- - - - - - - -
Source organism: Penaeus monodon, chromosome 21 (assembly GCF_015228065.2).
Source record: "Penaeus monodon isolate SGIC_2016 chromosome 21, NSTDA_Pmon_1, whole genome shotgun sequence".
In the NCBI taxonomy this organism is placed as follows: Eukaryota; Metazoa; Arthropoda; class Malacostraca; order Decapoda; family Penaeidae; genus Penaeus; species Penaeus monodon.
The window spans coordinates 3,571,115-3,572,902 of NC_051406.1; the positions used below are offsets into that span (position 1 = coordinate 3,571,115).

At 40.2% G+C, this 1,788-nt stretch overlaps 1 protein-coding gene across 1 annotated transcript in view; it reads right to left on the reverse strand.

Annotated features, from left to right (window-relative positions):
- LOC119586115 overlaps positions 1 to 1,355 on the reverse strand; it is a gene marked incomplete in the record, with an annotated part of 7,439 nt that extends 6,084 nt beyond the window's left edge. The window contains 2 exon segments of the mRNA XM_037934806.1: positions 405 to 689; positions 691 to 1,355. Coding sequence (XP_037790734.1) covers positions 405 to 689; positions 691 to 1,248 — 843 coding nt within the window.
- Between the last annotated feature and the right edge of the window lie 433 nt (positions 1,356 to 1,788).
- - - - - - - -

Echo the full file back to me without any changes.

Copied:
Source organism: Penaeus monodon, chromosome 21 (assembly GCF_015228065.2).
Source record: "Penaeus monodon isolate SGIC_2016 chromosome 21, NSTDA_Pmon_1, whole genome shotgun sequence".
In the NCBI taxonomy this organism is placed as follows: Eukaryota; Metazoa; Arthropoda; class Malacostraca; order Decapoda; family Penaeidae; genus Penaeus; species Penaeus monodon.
The window spans coordinates 3,571,115-3,572,902 of NC_051406.1; the positions used below are offsets into that span (position 1 = coordinate 3,571,115).

At 40.2% G+C, this 1,788-nt stretch overlaps 1 protein-coding gene across 1 annotated transcript in view; it reads right to left on the reverse strand.

Annotated features, from left to right (window-relative positions):
- LOC119586115 overlaps positions 1 to 1,355 on the reverse strand; it is a gene marked incomplete in the record, with an annotated part of 7,439 nt that extends 6,084 nt beyond the window's left edge. The window contains 2 exon segments of the mRNA XM_037934806.1: positions 405 to 689; positions 691 to 1,355. Coding sequence (XP_037790734.1) covers positions 405 to 689; positions 691 to 1,248 — 843 coding nt within the window.
- Between the last annotated feature and the right edge of the window lie 433 nt (positions 1,356 to 1,788).